Hi everyone! If you saw my blog post on Monday you’ll know that I am officially returned from my exam induced hiatus and have put my name down for the current round of ROW80. That means that as well as a WIPpet for you today I also have a quick ROW80 update:
Read over Queen of Hearts draft. Laughed at amount of typos. Although to be fair, today’s WIPpet was edited(ish) today so that’s something.
I’ve jotted down a few quotes and ideas in my notebook. That’s about it.
This. This is blogging. Yay.
No progress in the last couple f days but hope to work on it over the weekend.
And now, onto the fun bit – WIPpet Wednesday hosted as always by K.L. Schwengel. Unable to find something that correlated to the date I decided to take a chunk from Queen of Hearts that I liked and do a quick edit so this excerpt relates to the date because I edited it today and because math. When I was editing I was trying to focus on showing rather than telling and incorporating the senses into the piece without it being too clunky. Any feedback in this department would be appreciated. 🙂
Context: Things are happening. Murder! Mayhem! Plots! Plots everywhere!
Smoke hung over the city, trapped by low temperatures and intrigue. Eriden wished for less of both. As she wound her way through the predawn streets to the tune of trickling sewerage and distant screams, Eriden could not shake the feeling of unease settled about her shoulders like a winter mantle. She arrived at the Guild House and was met not by the usual doorman but by Alyan’s protégé. He smiled a greeting but she ignored him, following him in silence to Alyan’s office on the first floor. They had slept together once, she and Bren, when they were both young and foolish and drunk on sweet wine after a kill. Not that that meant anything now.
Every instinct told her to run. When they entered the office, Alyan was standing behind the expensive desk, a frown crinkling his gruff features.
“Close the door.” Alyan snapped.
Eriden did as she was told and waited to be invited to sit. No such invitation was forthcoming.
“Are you getting soft, girl?” he demanded.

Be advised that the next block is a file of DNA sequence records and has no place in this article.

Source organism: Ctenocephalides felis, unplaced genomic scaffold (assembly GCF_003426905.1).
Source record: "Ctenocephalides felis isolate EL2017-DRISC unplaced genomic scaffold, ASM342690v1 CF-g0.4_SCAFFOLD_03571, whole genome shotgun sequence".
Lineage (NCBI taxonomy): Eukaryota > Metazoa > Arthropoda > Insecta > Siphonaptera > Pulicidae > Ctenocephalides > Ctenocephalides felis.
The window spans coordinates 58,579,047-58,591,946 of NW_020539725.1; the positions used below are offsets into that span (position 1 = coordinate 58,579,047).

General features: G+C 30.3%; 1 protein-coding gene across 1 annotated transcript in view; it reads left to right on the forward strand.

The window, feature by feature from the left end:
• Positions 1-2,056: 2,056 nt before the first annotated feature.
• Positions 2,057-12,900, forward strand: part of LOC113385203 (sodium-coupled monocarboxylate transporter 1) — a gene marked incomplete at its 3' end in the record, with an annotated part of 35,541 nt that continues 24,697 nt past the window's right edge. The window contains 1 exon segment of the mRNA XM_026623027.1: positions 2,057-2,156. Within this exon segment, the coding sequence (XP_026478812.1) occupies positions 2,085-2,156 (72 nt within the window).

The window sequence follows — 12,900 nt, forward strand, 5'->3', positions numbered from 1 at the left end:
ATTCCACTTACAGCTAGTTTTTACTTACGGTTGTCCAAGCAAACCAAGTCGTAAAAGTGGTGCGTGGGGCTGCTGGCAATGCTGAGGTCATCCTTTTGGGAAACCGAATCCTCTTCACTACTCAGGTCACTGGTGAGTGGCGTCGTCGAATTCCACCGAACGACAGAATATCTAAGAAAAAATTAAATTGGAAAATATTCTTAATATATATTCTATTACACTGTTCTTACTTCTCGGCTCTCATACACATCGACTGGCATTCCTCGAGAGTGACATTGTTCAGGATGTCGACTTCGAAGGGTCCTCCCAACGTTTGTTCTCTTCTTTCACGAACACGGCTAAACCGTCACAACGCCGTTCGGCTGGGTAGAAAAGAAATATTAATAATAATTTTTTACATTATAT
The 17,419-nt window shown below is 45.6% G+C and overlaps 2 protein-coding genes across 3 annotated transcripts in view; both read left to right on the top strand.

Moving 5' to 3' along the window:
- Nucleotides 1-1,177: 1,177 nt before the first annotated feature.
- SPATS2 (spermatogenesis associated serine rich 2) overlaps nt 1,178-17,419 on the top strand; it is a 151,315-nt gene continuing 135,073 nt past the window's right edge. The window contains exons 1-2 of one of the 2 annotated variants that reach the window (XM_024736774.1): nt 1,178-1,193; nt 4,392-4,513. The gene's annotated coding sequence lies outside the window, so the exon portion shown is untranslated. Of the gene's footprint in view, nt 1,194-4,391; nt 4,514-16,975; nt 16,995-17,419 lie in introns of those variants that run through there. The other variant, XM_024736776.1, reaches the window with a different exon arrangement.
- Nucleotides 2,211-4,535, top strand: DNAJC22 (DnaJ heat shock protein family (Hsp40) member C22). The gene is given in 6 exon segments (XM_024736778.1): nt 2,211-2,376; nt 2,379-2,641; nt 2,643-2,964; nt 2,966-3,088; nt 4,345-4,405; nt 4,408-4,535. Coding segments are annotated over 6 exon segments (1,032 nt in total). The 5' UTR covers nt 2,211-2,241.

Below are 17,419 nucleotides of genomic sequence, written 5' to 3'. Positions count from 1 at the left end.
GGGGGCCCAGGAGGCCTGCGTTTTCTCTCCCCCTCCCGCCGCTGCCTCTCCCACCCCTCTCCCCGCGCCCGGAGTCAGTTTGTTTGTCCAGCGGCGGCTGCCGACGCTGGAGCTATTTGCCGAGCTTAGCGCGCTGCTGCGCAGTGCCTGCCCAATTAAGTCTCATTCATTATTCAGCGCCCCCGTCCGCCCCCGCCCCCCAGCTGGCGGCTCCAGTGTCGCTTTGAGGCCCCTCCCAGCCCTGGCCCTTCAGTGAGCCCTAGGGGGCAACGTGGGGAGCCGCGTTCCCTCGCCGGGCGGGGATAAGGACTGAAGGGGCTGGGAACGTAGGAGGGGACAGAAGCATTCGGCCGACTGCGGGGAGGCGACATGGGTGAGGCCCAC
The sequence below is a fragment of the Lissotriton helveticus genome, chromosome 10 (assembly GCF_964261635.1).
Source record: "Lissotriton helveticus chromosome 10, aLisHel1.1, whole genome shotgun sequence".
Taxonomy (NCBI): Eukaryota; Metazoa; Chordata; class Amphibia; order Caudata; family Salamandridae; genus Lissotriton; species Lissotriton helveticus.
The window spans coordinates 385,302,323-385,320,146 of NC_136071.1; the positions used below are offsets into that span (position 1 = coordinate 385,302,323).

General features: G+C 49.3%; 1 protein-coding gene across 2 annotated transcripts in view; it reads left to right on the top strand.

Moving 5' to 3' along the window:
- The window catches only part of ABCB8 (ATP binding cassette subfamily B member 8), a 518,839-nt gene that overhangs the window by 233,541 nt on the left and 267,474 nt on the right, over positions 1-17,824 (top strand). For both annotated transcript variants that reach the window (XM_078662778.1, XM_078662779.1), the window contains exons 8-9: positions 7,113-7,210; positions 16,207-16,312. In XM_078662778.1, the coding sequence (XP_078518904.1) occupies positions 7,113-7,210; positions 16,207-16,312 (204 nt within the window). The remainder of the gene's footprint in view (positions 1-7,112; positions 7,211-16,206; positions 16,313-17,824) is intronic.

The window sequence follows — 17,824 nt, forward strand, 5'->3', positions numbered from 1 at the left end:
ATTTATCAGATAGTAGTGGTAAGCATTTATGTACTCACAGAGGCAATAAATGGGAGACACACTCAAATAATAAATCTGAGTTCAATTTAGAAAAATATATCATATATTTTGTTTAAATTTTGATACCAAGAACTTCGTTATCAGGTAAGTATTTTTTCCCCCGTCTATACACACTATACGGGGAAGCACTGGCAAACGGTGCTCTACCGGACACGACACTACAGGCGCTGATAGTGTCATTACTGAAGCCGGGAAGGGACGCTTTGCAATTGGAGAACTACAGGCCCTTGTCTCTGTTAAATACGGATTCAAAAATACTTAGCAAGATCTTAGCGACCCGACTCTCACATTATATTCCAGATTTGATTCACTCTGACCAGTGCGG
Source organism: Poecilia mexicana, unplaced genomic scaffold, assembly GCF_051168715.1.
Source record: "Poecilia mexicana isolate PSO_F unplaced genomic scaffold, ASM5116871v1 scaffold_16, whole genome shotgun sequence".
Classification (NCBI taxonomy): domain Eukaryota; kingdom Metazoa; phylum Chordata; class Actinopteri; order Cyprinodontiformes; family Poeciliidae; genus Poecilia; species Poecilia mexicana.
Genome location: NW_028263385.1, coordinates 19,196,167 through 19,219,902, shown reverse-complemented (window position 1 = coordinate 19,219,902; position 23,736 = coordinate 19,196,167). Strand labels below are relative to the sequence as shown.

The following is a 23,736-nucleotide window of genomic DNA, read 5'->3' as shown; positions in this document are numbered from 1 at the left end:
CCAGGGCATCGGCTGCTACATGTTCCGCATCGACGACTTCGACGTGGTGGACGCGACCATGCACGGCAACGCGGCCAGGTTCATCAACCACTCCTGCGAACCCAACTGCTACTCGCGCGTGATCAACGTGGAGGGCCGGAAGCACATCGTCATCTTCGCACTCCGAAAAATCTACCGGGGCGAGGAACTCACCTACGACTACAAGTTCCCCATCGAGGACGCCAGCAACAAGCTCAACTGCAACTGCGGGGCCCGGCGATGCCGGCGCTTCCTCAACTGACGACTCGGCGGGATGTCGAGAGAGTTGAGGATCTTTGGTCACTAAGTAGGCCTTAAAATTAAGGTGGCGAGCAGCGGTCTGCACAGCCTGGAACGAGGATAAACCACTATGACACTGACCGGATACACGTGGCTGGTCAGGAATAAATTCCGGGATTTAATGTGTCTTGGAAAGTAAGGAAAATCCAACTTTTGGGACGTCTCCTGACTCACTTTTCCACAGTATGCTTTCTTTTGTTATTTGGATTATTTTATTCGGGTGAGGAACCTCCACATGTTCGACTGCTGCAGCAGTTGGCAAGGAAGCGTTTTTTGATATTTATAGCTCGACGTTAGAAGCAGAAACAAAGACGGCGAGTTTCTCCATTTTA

“Don’t speak in riddles, Alyan.” She’d slept with him too, when she was old enough to have known better. She had blamed it on heart’s folly and tried to forget his kisses.
“The royal brat. She should be dead. Or have you forgotten?”
“I have a very good memory, Alyan.”
“Then why, by Nare, is she still alive?”
“I didn’t take you for a religious man.”
In his corner, Bren quirked a smile.
The Guild Master ignored her jibe, “When a client pays for a job to be done, they expect it to be done.”
“Feeling pressured by the nobility? That’s not like you,” Eriden’s brow furrowed in thought, “They have something on you, don’t they? Duke Hallten knows something about you that could jeopardise you.”
“Who ordered the hit is of no consequence.”
“Oh, I disagree. This job is personal.”
“Fine, yes, Hallten, asked for you in particular.”
“Then he’s an idiot.” Eriden replied, crossing her arms across her chest.
“As long as he pays, I don’t care what sort of fool he is. So I’ll ask you again, why isn’t the brat dead?”
“I’m biding my time.”
“To what end?”
“To gain her trust.”
“What use is the trust of a dead woman?”
“And to ensure that when I do complete my task, no blame will fall on me.”
“Blame is an assassin’s game, Eriden.”
“I won’t hang for it. If the duke wants her dead, and by my hand, then he must learn patience.”
“If Karavere is not finished with by summers end, I’ll send Bren after you. He can finish the job if you won’t. And you along with it.”
Eriden faltered, dread swirling around her chest. She turned on Bren “How much did he promise to pay you?”
“A vast sum,” Bren replied, leaning against the book case, “I refused it, of course.” He smiled, “Some marks are just for fun.”